Symtoms after pacemaker implant

Hello All, My Dad just had a pacemaker implanted one week ago for bradycardia, he was also prescribed beta-blockers for papatations. He is still having episodes of palpatations and funny sensations like heart "thumping," and he can feel cold at times and yet flushed at other times. The Doctors have checked the pacemaker and all results show that it is running properly. Can anyone tell me if they experience similiar or even different, or funny sensations or changes since their pacemaker was implanted? The Doctors are saying it's anxiety and he takes small doses of Paxil and Xanax as needed. No one has told us what he should expect to feel or what or what not to be worried about? Any shared information will help at this point. I want to be sure my Dad is safe and comfortable with what is going on with his body. Thank you so much in advance. Ann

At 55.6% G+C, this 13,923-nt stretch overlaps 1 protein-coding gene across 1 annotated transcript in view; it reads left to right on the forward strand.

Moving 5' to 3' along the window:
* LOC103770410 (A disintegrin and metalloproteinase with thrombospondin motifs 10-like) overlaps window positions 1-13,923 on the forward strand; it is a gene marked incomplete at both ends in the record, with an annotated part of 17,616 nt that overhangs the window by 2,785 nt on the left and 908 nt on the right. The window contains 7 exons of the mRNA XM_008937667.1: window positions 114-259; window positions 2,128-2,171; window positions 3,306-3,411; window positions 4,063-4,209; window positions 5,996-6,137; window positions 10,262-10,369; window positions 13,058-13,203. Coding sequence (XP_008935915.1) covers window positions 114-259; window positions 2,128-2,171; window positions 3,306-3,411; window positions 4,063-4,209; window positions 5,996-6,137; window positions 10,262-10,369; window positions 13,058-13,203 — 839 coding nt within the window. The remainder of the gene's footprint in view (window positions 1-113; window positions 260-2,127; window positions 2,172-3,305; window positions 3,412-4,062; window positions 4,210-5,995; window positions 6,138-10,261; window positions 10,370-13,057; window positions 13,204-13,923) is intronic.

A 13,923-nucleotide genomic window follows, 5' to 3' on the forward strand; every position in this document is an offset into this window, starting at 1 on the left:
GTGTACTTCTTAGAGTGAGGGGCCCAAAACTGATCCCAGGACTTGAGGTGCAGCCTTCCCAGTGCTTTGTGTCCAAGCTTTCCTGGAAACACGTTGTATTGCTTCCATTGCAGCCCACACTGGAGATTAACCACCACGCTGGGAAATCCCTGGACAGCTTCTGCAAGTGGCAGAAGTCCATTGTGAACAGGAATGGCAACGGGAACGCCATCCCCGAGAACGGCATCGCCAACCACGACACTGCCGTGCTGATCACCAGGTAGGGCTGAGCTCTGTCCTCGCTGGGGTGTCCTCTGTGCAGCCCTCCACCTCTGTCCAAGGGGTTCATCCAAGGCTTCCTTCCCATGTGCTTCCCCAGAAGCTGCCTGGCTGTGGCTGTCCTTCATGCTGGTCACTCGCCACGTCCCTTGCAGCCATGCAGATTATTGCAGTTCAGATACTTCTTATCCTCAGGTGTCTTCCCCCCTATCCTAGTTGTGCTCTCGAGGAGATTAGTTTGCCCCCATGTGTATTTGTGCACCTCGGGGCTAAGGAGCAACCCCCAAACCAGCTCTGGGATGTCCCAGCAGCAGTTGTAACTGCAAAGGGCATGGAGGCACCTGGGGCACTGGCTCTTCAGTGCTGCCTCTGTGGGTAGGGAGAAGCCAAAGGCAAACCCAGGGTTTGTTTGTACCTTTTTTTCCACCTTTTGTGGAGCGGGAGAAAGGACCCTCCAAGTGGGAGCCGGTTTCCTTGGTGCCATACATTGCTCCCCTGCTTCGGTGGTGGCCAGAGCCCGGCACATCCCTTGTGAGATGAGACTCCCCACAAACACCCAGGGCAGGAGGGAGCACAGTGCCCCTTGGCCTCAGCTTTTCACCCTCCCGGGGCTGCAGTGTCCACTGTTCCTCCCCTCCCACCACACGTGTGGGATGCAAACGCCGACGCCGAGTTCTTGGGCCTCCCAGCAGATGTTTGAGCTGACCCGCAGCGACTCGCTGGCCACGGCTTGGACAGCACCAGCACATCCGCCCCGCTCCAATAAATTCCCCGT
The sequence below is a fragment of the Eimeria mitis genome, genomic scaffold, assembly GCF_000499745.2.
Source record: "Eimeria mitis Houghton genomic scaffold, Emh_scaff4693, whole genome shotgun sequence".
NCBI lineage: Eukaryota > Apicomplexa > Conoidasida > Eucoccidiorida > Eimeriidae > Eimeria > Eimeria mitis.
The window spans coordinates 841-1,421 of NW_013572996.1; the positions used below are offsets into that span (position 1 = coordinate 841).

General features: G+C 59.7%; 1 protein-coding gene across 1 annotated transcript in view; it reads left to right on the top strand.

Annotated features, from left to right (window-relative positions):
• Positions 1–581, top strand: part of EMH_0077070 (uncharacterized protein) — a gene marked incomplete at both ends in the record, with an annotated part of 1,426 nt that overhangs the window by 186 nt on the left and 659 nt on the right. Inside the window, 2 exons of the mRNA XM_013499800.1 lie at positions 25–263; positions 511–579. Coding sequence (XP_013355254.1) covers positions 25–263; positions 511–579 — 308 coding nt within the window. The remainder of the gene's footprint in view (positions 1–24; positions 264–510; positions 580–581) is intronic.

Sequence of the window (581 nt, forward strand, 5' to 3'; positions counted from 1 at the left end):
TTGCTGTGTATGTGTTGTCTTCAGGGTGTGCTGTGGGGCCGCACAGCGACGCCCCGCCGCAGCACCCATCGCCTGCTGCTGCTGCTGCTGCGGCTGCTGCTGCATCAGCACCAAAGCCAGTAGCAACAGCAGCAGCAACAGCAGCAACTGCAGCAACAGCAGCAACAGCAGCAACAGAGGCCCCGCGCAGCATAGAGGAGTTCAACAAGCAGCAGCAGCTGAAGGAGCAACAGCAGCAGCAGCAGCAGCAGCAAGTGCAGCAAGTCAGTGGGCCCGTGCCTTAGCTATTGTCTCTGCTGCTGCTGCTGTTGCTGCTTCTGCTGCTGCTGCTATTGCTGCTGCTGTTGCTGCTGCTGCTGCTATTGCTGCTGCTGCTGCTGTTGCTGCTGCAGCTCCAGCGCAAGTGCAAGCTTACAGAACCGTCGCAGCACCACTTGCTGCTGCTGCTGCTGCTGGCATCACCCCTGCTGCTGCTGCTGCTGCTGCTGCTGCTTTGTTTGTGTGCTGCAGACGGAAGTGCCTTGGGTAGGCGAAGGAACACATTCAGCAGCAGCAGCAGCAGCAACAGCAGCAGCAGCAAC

Problems After Pacemaker Implant

by SMITTY - 2007-07-03 01:07:12

Hello Ann

I’m sure your dad and you are a little confused and concerned after getting a pacemaker implanted and having the symptoms your dad is experiencing. I have experienced some of the same symptoms during the seven years (I got it at age 71) I’ve had my pacemaker. I’ve also had my doctors to tell me my pacemaker was working well, yet my problems have continued.